Can a wedding venue sue for non payment if the wedding was cancelled

UPDATED: Oct 1, 2022

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Can a wedding venue sue for non payment if the wedding was cancelled

My daughter was to be married Nov. 11th we paid the deposit a year ago and the
total was due 12 weeks prior to the wedding date. they where holding a check to
post today and have never mentioned cancelling the even due to non payment. The
wedding was called off 2 days ago and I put a stop payment on the balance.. The
owner is now saying she is going to sue for the balance since its within the 12
weeks. However, ethically I should pay her I know…. But legally the contract
states any money paid will not be refunded within the 12 week prior to the
wedding. No money but the deposit has actually been paid. SO, can she sue for the
unpaid balance?

Asked on October 23, 2017 under Business Law, Texas


SJZ, Member, New York Bar / FreeAdvice Contributing Attorney

Answered 5 years ago | Contributor

Yes, she can sue for the unpaid balance unless the contract, by its terms, limits her to the deposit. If not limited contractually to keeping the deposit as her sole rememdy or recourse, she can sue for the full amount when you cancel and breach the contract, such as due to the wedding itself being called off (which, after all, is not the venue's problem or concern).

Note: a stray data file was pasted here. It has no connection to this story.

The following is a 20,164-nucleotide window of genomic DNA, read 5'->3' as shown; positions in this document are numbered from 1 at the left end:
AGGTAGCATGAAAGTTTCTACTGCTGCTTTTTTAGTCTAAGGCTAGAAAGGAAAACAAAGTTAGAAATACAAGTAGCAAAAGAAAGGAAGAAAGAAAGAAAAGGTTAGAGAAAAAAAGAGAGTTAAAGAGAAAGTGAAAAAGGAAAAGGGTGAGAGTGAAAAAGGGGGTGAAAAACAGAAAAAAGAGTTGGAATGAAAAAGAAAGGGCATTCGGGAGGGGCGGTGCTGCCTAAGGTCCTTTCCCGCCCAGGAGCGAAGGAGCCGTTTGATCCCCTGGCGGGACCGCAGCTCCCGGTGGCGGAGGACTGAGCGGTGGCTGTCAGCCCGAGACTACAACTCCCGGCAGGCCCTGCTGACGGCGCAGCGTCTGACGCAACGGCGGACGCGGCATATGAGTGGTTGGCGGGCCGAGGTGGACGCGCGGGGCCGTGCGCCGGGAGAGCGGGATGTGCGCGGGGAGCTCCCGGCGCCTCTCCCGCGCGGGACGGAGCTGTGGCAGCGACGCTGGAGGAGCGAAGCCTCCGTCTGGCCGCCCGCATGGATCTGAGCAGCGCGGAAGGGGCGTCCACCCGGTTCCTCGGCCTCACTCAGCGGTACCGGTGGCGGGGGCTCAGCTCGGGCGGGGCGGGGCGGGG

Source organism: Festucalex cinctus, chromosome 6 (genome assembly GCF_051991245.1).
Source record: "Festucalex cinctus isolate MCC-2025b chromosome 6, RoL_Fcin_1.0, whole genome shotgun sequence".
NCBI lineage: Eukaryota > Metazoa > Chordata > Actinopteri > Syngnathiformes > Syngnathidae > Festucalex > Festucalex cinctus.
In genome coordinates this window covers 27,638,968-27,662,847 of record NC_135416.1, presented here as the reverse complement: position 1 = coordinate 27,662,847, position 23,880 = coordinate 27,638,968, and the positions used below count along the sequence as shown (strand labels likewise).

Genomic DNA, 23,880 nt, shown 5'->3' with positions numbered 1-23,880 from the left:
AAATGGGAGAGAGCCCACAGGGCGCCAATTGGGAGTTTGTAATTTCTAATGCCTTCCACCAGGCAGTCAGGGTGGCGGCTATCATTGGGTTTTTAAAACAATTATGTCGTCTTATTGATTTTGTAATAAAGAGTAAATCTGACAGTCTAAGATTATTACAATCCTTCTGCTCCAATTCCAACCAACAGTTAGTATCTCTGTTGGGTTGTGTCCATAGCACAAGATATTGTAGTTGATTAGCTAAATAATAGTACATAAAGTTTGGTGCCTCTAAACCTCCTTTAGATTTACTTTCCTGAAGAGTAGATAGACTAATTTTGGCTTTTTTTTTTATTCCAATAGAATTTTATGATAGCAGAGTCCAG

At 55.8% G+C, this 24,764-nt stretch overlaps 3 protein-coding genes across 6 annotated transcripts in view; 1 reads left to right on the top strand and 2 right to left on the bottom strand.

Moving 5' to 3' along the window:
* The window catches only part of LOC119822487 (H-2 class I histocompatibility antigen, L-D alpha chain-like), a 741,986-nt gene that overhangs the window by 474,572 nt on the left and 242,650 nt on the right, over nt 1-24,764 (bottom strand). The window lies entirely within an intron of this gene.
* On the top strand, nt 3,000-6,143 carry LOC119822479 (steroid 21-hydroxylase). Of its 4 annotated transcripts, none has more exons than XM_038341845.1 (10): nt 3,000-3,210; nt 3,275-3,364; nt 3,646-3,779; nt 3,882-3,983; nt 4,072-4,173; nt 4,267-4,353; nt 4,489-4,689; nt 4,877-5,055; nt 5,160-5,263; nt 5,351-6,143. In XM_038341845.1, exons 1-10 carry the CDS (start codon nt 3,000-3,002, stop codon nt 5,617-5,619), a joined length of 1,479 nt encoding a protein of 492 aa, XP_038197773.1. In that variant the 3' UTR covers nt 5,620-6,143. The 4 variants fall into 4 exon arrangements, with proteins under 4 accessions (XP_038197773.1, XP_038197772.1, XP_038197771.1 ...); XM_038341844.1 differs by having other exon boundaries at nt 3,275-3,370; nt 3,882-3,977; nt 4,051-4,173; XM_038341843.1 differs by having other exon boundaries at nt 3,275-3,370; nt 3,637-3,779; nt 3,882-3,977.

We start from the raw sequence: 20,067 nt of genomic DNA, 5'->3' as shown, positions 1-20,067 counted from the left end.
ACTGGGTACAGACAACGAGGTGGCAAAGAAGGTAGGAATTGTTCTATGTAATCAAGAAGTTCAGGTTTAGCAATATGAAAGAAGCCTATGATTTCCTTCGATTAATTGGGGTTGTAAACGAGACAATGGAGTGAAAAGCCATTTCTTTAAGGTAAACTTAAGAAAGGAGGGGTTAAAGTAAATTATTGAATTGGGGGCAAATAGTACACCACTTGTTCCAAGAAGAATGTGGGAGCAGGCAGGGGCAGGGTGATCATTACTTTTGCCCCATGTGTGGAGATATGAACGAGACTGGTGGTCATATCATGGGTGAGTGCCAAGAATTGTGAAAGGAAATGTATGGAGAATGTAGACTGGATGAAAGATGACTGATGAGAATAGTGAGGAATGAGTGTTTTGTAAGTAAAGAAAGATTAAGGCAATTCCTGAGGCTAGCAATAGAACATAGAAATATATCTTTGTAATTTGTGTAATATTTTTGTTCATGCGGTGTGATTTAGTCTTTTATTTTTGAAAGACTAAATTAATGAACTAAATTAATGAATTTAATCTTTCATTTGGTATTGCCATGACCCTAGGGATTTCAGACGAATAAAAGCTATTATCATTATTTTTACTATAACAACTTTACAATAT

More accurately, she can sue for her lost *profit* if it exceeds the deposit. Profit in this case is what you'd pay her less expenses she can avoid by not having to have the affair. Example: say the wedding cost is $20,000. If in hosting the weddding she would have incurred $10,000 in various food, supplies, staff/payroll, etc. costs, her profit--or what she has lost--would be $10,000; that's what she could sue for. If she is holding a $3,000 deposit in this example, she could sue for the extra $7,000.

IMPORTANT NOTICE: The Answer(s) provided above are for general information only. The attorney providing the answer was not serving as the attorney for the person submitting the question or in any attorney-client relationship with such person. Laws may vary from state to state, and sometimes change. Tiny variations in the facts, or a fact not set forth in a question, often can change a legal outcome or an attorney's conclusion. Although has verified the attorney was admitted to practice law in at least one jurisdiction, he or she may not be authorized to practice law in the jurisdiction referred to in the question, nor is he or she necessarily experienced in the area of the law involved. Unlike the information in the Answer(s) above, upon which you should NOT rely, for personal advice you can rely upon we suggest you retain an attorney to represent you.

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